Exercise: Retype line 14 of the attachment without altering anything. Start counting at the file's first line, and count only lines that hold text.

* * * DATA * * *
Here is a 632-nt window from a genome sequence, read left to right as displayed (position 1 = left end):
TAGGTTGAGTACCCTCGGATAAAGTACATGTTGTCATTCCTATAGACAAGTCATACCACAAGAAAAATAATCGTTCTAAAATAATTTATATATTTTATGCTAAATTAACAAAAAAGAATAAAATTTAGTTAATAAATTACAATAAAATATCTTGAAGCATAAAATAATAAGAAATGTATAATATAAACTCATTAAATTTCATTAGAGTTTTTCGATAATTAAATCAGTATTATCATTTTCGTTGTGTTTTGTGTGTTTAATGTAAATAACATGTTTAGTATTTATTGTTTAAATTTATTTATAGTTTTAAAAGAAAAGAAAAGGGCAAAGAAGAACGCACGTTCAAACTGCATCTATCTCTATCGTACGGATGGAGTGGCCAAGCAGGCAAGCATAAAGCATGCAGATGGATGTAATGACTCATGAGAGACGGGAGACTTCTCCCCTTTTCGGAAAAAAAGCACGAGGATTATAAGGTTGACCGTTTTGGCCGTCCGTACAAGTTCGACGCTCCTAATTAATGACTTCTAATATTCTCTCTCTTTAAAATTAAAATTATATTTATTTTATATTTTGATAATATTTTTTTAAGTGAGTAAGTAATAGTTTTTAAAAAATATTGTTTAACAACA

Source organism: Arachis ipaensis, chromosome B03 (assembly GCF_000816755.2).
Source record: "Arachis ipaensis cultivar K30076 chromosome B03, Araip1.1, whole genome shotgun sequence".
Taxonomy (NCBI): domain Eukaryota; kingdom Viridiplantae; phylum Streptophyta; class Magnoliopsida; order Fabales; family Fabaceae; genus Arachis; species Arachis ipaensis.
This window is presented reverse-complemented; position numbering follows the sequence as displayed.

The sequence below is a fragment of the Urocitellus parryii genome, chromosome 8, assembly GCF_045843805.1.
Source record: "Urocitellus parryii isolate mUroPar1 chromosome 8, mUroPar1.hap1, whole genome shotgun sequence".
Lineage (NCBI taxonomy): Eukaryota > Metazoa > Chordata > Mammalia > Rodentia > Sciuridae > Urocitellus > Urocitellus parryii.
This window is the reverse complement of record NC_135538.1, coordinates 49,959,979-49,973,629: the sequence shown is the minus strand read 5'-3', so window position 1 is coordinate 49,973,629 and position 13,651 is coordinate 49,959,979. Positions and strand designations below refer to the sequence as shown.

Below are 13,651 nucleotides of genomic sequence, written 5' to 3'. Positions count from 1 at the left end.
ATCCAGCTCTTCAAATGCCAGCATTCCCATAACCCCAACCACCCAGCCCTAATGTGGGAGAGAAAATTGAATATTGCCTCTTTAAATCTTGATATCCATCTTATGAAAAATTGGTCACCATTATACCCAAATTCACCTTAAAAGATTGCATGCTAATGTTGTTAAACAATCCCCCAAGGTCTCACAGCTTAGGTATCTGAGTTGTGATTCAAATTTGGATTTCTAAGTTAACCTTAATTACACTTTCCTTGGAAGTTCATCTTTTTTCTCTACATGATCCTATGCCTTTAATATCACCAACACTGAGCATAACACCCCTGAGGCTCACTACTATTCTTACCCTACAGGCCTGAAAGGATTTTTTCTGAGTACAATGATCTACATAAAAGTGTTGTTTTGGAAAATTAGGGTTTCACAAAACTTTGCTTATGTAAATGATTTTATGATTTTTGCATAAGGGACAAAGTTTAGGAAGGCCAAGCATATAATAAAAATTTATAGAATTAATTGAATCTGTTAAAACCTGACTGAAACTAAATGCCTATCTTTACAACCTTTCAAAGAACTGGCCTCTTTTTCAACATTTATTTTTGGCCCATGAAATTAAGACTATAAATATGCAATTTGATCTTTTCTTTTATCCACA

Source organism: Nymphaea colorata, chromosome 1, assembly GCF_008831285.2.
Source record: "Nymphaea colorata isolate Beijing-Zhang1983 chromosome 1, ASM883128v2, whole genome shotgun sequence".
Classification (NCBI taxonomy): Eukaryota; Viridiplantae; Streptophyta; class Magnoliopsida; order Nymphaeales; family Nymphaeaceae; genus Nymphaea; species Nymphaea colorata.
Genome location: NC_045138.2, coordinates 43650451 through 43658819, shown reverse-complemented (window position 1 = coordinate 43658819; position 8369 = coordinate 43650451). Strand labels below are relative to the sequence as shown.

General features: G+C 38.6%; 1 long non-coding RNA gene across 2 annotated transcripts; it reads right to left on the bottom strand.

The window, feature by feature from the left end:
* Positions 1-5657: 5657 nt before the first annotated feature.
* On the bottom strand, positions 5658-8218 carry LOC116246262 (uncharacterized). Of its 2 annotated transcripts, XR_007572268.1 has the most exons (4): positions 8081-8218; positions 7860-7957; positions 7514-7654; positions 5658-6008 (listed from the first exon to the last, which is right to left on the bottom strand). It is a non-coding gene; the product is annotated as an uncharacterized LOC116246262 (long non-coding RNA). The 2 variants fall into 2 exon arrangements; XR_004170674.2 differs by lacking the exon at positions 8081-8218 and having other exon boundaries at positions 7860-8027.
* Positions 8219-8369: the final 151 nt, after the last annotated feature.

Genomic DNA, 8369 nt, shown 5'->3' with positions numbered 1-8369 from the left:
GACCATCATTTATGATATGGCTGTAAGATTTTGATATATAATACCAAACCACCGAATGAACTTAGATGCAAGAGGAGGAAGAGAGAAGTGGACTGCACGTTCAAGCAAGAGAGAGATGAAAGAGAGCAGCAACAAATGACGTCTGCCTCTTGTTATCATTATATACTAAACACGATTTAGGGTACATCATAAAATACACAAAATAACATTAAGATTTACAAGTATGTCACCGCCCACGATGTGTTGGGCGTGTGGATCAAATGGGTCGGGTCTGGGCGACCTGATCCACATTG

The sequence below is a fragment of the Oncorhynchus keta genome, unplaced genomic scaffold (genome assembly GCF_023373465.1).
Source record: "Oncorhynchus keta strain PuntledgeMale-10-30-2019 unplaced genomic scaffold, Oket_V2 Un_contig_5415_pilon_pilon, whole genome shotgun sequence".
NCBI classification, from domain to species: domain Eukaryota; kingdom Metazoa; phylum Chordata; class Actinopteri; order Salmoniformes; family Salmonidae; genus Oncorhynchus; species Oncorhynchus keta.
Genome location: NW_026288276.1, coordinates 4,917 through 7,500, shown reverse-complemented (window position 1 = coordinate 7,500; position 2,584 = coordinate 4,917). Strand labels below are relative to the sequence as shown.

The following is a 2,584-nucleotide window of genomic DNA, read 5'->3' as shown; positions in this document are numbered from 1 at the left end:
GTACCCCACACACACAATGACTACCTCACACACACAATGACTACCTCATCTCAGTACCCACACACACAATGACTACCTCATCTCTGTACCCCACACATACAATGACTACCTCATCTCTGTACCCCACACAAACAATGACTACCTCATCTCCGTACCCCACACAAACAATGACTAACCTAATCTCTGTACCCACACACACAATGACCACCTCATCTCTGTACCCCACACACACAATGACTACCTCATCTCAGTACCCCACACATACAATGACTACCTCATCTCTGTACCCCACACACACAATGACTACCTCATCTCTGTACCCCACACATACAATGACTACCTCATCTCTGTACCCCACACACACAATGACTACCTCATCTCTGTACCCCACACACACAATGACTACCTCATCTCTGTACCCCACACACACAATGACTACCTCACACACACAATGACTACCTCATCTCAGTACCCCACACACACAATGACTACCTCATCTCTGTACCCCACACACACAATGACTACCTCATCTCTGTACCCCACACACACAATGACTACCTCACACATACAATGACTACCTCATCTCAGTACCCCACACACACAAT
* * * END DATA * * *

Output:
Source record: "Nymphaea colorata isolate Beijing-Zhang1983 chromosome 1, ASM883128v2, whole genome shotgun sequence".